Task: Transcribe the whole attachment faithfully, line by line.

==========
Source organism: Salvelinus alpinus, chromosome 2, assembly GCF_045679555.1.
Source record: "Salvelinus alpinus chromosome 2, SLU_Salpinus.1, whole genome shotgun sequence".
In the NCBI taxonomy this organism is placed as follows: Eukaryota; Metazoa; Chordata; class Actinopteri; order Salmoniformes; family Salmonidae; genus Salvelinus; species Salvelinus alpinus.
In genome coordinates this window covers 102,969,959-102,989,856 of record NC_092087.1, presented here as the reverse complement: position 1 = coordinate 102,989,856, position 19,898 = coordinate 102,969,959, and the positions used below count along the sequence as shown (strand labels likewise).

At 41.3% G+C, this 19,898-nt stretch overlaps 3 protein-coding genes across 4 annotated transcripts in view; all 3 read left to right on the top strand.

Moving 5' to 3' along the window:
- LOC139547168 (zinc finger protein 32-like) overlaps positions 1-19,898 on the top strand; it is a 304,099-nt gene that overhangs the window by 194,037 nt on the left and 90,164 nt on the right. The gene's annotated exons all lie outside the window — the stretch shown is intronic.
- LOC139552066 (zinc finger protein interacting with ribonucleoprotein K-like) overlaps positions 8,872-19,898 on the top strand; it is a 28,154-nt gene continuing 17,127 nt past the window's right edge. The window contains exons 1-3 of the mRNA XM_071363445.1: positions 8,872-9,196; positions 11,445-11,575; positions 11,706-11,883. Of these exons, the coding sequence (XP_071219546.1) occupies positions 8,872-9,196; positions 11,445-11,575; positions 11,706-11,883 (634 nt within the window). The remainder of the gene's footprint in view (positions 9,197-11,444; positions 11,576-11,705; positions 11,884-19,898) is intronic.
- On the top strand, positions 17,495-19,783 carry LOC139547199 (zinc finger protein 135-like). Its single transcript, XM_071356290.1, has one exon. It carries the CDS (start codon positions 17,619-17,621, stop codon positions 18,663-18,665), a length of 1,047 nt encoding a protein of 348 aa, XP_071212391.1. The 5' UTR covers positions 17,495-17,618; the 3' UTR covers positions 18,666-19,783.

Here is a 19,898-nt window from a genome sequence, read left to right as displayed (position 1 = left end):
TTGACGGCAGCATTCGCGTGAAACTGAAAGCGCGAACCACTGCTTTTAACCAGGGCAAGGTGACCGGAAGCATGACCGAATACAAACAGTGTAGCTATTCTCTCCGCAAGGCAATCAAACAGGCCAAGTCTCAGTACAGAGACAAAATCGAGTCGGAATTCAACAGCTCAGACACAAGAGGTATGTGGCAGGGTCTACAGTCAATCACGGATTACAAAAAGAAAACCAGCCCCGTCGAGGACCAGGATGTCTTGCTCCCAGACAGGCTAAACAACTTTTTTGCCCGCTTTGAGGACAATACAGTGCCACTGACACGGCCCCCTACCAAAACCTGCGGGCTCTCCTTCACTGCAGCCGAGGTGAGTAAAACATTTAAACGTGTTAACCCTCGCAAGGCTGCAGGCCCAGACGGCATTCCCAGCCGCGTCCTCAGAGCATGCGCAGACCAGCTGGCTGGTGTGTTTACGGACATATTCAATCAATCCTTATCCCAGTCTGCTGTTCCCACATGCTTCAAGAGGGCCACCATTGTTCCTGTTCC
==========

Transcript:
Source organism: Salvelinus alpinus, chromosome 2, assembly GCF_045679555.1.
Source record: "Salvelinus alpinus chromosome 2, SLU_Salpinus.1, whole genome shotgun sequence".
In the NCBI taxonomy this organism is placed as follows: Eukaryota; Metazoa; Chordata; class Actinopteri; order Salmoniformes; family Salmonidae; genus Salvelinus; species Salvelinus alpinus.
In genome coordinates this window covers 102,969,959-102,989,856 of record NC_092087.1, presented here as the reverse complement: position 1 = coordinate 102,989,856, position 19,898 = coordinate 102,969,959, and the positions used below count along the sequence as shown (strand labels likewise).

At 41.3% G+C, this 19,898-nt stretch overlaps 3 protein-coding genes across 4 annotated transcripts in view; all 3 read left to right on the top strand.

Moving 5' to 3' along the window:
- LOC139547168 (zinc finger protein 32-like) overlaps positions 1-19,898 on the top strand; it is a 304,099-nt gene that overhangs the window by 194,037 nt on the left and 90,164 nt on the right. The gene's annotated exons all lie outside the window — the stretch shown is intronic.
- LOC139552066 (zinc finger protein interacting with ribonucleoprotein K-like) overlaps positions 8,872-19,898 on the top strand; it is a 28,154-nt gene continuing 17,127 nt past the window's right edge. The window contains exons 1-3 of the mRNA XM_071363445.1: positions 8,872-9,196; positions 11,445-11,575; positions 11,706-11,883. Of these exons, the coding sequence (XP_071219546.1) occupies positions 8,872-9,196; positions 11,445-11,575; positions 11,706-11,883 (634 nt within the window). The remainder of the gene's footprint in view (positions 9,197-11,444; positions 11,576-11,705; positions 11,884-19,898) is intronic.
- On the top strand, positions 17,495-19,783 carry LOC139547199 (zinc finger protein 135-like). Its single transcript, XM_071356290.1, has one exon. It carries the CDS (start codon positions 17,619-17,621, stop codon positions 18,663-18,665), a length of 1,047 nt encoding a protein of 348 aa, XP_071212391.1. The 5' UTR covers positions 17,495-17,618; the 3' UTR covers positions 18,666-19,783.

Here is a 19,898-nt window from a genome sequence, read left to right as displayed (position 1 = left end):
TTGACGGCAGCATTCGCGTGAAACTGAAAGCGCGAACCACTGCTTTTAACCAGGGCAAGGTGACCGGAAGCATGACCGAATACAAACAGTGTAGCTATTCTCTCCGCAAGGCAATCAAACAGGCCAAGTCTCAGTACAGAGACAAAATCGAGTCGGAATTCAACAGCTCAGACACAAGAGGTATGTGGCAGGGTCTACAGTCAATCACGGATTACAAAAAGAAAACCAGCCCCGTCGAGGACCAGGATGTCTTGCTCCCAGACAGGCTAAACAACTTTTTTGCCCGCTTTGAGGACAATACAGTGCCACTGACACGGCCCCCTACCAAAACCTGCGGGCTCTCCTTCACTGCAGCCGAGGTGAGTAAAACATTTAAACGTGTTAACCCTCGCAAGGCTGCAGGCCCAGACGGCATTCCCAGCCGCGTCCTCAGAGCATGCGCAGACCAGCTGGCTGGTGTGTTTACGGACATATTCAATCAATCCTTATCCCAGTCTGCTGTTCCCACATGCTTCAAGAGGGCCACCATTGTTCCTGTTCC